The Jones Center: Feeding Ideas and Celebrating Diversity to Build Community

By Scott Jordan

When the Harvey and Bernice Jones Center for Families opened in 1995 on the site of the former Jones Truck Lines headquarters and terminal facility, Bernice made it clear that “all are welcome” to this destination for learning, fun, health and fellowship. Over twenty-five years later the original mission is still strong, and the Center’s impact is large—and yet it’s ready to grow in order to attract and serve Northwest Arkansas’ diverse populations even better. In Fall 2020, through the Walton Family Foundation’s Design Excellence program, Civitas was selected to create a vision for the whole 52-acre Jones Center campus with this goal in mind.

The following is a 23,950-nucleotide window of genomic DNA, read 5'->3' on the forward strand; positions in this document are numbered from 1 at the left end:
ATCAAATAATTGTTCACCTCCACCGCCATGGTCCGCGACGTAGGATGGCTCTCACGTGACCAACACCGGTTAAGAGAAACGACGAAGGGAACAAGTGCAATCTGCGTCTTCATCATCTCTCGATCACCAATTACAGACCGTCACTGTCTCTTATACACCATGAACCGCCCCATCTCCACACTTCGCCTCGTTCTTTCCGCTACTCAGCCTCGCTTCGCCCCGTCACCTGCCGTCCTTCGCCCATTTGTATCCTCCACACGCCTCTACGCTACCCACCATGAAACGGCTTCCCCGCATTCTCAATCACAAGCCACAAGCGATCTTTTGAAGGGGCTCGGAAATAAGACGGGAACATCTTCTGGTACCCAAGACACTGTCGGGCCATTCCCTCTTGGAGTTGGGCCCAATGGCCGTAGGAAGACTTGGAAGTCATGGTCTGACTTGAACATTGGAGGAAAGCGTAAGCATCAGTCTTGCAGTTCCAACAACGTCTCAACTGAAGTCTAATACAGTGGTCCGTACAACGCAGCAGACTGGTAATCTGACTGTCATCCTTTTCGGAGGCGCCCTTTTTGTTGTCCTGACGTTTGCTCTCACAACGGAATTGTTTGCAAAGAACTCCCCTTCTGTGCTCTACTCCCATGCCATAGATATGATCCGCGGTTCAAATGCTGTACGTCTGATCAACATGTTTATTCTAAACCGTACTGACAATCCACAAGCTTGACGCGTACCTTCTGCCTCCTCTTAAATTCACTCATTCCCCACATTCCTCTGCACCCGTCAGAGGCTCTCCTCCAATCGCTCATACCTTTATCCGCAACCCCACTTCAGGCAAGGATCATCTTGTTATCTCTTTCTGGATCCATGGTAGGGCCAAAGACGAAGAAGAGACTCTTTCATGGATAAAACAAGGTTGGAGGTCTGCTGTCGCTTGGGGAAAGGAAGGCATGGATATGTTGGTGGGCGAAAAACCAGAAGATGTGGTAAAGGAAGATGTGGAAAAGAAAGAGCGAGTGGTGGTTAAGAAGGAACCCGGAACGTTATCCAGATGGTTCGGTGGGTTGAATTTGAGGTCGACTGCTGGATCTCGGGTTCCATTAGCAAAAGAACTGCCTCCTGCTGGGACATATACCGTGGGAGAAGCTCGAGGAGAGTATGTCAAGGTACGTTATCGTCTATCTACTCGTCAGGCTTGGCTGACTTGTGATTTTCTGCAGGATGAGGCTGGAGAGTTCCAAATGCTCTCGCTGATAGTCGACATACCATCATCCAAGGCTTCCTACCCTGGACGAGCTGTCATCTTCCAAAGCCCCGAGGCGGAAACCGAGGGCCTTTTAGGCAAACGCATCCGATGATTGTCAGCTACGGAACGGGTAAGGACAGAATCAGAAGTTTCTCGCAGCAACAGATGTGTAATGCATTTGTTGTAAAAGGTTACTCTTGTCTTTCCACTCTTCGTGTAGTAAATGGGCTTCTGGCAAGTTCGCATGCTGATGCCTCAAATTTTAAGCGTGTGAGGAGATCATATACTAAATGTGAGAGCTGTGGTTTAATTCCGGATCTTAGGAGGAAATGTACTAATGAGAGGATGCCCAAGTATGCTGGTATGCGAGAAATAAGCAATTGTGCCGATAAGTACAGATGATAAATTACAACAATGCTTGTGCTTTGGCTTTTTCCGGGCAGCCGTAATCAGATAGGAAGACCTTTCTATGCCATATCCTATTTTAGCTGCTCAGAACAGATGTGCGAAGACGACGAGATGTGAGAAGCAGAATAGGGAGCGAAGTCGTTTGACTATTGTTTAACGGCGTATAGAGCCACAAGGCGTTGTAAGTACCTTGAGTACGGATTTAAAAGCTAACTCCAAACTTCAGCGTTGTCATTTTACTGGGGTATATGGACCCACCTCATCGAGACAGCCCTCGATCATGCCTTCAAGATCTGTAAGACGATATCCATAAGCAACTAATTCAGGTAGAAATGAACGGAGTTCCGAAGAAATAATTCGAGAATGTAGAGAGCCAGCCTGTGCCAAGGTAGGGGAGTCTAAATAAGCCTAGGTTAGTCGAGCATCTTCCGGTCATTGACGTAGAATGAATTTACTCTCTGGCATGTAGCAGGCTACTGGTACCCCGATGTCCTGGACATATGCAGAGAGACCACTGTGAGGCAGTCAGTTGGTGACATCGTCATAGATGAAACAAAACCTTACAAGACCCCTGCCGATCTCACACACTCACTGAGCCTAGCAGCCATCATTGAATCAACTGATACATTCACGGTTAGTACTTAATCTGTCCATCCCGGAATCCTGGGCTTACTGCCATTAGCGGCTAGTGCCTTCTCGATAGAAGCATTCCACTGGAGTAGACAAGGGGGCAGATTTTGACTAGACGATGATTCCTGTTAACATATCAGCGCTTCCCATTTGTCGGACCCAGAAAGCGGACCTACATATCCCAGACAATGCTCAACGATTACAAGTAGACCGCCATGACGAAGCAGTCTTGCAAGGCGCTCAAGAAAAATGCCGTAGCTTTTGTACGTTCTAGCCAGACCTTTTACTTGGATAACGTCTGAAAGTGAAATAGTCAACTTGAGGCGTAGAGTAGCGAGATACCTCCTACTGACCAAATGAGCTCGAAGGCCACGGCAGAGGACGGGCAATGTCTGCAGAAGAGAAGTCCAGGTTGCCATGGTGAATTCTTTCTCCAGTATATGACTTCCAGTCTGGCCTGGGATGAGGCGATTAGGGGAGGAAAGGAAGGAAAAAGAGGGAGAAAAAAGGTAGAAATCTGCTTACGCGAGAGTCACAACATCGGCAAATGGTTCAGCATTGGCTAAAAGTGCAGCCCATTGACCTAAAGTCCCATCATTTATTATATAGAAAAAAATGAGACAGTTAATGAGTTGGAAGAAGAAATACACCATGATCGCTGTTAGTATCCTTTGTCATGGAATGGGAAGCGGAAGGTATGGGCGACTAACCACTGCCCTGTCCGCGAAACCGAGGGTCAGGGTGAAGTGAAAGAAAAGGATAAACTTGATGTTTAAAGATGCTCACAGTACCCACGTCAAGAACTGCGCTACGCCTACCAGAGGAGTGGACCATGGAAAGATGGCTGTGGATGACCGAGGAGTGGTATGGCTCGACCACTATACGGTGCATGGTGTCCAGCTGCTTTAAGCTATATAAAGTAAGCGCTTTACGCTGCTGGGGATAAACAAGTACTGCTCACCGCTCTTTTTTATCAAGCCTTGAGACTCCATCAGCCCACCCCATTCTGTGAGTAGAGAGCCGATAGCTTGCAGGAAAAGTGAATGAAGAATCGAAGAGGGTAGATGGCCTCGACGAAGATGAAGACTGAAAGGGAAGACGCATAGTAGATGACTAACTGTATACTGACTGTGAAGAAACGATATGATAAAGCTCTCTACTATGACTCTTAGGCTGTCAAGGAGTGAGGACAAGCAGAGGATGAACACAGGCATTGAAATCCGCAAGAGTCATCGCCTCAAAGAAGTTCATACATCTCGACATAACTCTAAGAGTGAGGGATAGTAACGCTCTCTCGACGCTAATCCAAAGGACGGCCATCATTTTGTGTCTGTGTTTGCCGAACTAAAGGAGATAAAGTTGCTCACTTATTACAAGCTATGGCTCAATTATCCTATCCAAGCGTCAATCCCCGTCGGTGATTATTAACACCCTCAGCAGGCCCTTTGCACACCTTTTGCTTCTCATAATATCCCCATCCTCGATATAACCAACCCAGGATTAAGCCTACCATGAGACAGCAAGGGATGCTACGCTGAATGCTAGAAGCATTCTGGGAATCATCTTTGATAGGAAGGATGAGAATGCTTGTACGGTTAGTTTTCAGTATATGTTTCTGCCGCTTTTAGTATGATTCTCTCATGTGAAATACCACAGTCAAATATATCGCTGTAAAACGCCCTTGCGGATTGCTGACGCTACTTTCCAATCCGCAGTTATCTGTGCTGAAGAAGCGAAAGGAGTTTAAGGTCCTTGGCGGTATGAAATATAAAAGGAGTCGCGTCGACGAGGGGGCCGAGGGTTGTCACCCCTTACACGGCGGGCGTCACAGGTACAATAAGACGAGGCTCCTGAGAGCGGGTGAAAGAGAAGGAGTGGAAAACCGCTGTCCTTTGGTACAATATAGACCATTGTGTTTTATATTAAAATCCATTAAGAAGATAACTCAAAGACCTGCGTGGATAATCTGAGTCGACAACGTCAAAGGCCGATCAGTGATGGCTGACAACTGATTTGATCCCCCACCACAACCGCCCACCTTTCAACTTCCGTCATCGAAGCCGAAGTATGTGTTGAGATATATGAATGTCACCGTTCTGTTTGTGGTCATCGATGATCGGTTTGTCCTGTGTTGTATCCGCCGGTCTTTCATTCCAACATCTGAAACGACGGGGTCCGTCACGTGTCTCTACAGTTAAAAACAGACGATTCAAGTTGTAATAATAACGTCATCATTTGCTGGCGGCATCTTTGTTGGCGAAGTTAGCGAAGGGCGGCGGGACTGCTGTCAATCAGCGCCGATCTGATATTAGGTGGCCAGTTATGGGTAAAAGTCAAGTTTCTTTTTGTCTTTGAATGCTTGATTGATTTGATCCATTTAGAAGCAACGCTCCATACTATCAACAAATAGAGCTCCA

On the campus today you’ll find a wide variety of amenities and services including a gymnasium, indoor track, fitness center, pool, ice rink, bike park and pump track, conference center and chapel. In the former Jones Truck Lines shop on the western portion of the site, the Center for Nonprofits is home to more than 40 nonprofit organizations. A branch of the Haas Hall Academy charter school and a community clinic are also important parts of the campus. The Jones Center is a certified park-and-ride facility and trailhead for the Razorback Regional Greenway too. And the campus is just four blocks from downtown Springdale and an integral part in the city’s overall revitalization. You can see that the Jones Center is much, much more than a rec center. It’s a central part of Springdale and the region. A new vision plan can celebrate that role and unify all of these important components of the campus. It can extrovert the Jones Center’s wonderful spirit outdoors and create a vibrant space where the entire community can come together.